Cytokine measurement

Concentrations of IL-2 and TNF𝛼 in cell culture supernatants in response to PBMC stimulation with spike or N protein were measured by ELISA using Duo-set® antibody pairs and standards (Bio-Techne). Optical density measurements were performed on a FLUOstar Omega Microplate reader (BMG Labtech). Concentrations of IL-4, IL-5, IL-13, IL-17a and IL-23 were measured by multiplex Luminex® assay (Bio-Techne) on a Bio-Plex 200 instrument (Bio-Rad Laboratories, Ltd). Cytokine levels were calculated in Microsoft Excel and concentrations for protein stimulated samples obtained by subtracting values for media only controls. Standard curves were plotted using Prism 8.0 for Mac OS (GraphPad).

Cell Lines

HEK-293T and Huh7 (both ATCC) were cultured and maintained in high glucose Dulbecco’s Modified Eagle’s Medium and supplemented with GlutaMAX, 10% (v/v) heat-inactivated fetal bovine serum (FBS, 56°C for 30 min), 100IU/ml penicillin and 100μg/ml streptomycin. Cell lines were cultured at 37°C with 5% CO2.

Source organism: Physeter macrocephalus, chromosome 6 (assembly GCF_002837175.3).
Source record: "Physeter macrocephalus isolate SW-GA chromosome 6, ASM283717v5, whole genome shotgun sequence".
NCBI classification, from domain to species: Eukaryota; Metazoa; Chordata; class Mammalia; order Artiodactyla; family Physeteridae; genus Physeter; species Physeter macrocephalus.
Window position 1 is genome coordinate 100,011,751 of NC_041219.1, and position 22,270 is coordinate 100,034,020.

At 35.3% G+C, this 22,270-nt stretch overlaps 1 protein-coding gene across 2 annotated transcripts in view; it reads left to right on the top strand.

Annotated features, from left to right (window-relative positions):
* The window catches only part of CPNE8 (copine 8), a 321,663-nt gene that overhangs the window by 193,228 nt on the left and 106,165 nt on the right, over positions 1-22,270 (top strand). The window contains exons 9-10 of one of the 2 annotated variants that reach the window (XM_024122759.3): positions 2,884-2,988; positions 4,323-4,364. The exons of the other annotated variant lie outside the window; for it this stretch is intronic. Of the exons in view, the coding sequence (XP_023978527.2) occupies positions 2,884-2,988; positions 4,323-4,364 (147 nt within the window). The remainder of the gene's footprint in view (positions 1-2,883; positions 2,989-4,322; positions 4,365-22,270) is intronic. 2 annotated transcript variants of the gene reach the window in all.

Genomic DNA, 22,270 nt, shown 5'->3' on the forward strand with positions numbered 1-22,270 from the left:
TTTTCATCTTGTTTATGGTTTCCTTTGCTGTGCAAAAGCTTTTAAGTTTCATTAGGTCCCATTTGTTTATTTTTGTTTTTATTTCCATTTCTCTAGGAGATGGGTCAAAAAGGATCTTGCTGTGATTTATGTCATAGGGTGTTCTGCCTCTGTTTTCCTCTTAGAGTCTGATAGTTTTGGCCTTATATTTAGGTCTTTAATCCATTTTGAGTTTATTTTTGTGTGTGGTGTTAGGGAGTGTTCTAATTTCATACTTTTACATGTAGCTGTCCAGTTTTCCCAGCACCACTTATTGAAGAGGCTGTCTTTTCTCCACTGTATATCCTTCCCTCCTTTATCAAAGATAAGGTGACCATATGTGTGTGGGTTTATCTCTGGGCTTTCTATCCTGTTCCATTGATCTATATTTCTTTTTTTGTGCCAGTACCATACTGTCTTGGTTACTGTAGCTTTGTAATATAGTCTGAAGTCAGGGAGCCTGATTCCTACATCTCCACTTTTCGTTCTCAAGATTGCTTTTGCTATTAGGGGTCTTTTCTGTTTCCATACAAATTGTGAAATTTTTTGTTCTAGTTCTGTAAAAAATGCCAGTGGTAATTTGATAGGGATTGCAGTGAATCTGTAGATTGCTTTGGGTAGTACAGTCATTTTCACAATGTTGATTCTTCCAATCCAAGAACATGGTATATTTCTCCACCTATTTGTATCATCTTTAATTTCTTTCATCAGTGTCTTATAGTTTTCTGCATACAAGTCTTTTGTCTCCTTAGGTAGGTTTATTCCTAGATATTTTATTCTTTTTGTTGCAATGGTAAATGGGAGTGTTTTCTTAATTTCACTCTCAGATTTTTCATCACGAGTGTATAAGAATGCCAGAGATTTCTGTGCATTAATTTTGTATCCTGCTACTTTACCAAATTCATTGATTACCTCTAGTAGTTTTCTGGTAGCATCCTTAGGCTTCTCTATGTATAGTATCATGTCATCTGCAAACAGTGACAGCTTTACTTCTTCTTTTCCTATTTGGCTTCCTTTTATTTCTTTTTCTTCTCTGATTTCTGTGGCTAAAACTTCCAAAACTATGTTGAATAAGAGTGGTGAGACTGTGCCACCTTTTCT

Production and titration of SARS-CoV-2 pseudotyped lentiviral reporter particles

Pseudotype stocks were prepared by linear polyethylenimine 25K (Polysciences) co-transfection of HEK-293T (ATCC) with SARS-CoV-2 spike pcDNA expression plasmid, HIV gag-pol p8.91 plasmid and firefly luciferase expressing plasmid pCSFLW at a 1:1:1.5 ratio (47, 48). 2.5x104 cells/cm2 were plated 24h prior to transfection in 60cm2 cell culture dishes. 48 and 72h post transfection, pseudotype-containing culture medium was harvested and centrifuged at 500xg for 5 min to clear cell debris. Aliquots were stored at -80°C. TCID assays were performed by transduction of Huh7 cells to calculate the viral titer and infectious dose for neutralization assays. p24 ELISA was also used to determine input concentration.

p24 ELISA